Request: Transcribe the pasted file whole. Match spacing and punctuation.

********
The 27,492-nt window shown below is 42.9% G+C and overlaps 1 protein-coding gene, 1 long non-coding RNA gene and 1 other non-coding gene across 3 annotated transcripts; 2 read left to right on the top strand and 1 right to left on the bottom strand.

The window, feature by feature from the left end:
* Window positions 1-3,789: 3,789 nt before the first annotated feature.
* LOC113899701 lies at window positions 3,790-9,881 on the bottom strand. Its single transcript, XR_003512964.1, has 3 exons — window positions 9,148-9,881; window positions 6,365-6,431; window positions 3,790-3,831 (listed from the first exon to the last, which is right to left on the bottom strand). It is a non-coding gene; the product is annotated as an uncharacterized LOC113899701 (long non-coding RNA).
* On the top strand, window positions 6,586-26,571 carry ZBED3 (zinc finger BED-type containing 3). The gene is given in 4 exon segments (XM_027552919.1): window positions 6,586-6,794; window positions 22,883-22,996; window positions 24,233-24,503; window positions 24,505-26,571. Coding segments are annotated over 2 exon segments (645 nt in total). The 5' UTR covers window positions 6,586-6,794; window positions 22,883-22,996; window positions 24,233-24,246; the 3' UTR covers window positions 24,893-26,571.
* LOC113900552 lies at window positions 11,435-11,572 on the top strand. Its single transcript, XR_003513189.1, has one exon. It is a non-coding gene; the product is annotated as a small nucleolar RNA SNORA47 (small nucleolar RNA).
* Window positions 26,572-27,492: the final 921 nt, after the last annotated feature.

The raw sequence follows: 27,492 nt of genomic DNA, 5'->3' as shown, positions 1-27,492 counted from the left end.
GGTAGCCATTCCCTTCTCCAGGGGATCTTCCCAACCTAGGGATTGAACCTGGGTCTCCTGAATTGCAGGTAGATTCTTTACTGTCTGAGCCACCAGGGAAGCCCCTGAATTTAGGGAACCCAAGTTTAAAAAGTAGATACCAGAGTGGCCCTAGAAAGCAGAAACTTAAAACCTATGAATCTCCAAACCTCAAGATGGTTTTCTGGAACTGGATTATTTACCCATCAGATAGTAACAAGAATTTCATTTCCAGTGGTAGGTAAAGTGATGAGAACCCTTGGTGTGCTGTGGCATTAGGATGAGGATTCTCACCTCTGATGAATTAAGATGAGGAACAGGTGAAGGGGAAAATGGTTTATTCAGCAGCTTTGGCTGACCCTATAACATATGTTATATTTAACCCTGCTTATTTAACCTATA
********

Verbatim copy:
The 27,492-nt window shown below is 42.9% G+C and overlaps 1 protein-coding gene, 1 long non-coding RNA gene and 1 other non-coding gene across 3 annotated transcripts; 2 read left to right on the top strand and 1 right to left on the bottom strand.

The window, feature by feature from the left end:
* Window positions 1-3,789: 3,789 nt before the first annotated feature.
* LOC113899701 lies at window positions 3,790-9,881 on the bottom strand. Its single transcript, XR_003512964.1, has 3 exons — window positions 9,148-9,881; window positions 6,365-6,431; window positions 3,790-3,831 (listed from the first exon to the last, which is right to left on the bottom strand). It is a non-coding gene; the product is annotated as an uncharacterized LOC113899701 (long non-coding RNA).
* On the top strand, window positions 6,586-26,571 carry ZBED3 (zinc finger BED-type containing 3). The gene is given in 4 exon segments (XM_027552919.1): window positions 6,586-6,794; window positions 22,883-22,996; window positions 24,233-24,503; window positions 24,505-26,571. Coding segments are annotated over 2 exon segments (645 nt in total). The 5' UTR covers window positions 6,586-6,794; window positions 22,883-22,996; window positions 24,233-24,246; the 3' UTR covers window positions 24,893-26,571.
* LOC113900552 lies at window positions 11,435-11,572 on the top strand. Its single transcript, XR_003513189.1, has one exon. It is a non-coding gene; the product is annotated as a small nucleolar RNA SNORA47 (small nucleolar RNA).
* Window positions 26,572-27,492: the final 921 nt, after the last annotated feature.

The raw sequence follows: 27,492 nt of genomic DNA, 5'->3' as shown, positions 1-27,492 counted from the left end.
GGTAGCCATTCCCTTCTCCAGGGGATCTTCCCAACCTAGGGATTGAACCTGGGTCTCCTGAATTGCAGGTAGATTCTTTACTGTCTGAGCCACCAGGGAAGCCCCTGAATTTAGGGAACCCAAGTTTAAAAAGTAGATACCAGAGTGGCCCTAGAAAGCAGAAACTTAAAACCTATGAATCTCCAAACCTCAAGATGGTTTTCTGGAACTGGATTATTTACCCATCAGATAGTAACAAGAATTTCATTTCCAGTGGTAGGTAAAGTGATGAGAACCCTTGGTGTGCTGTGGCATTAGGATGAGGATTCTCACCTCTGATGAATTAAGATGAGGAACAGGTGAAGGGGAAAATGGTTTATTCAGCAGCTTTGGCTGACCCTATAACATATGTTATATTTAACCCTGCTTATTTAACCTATA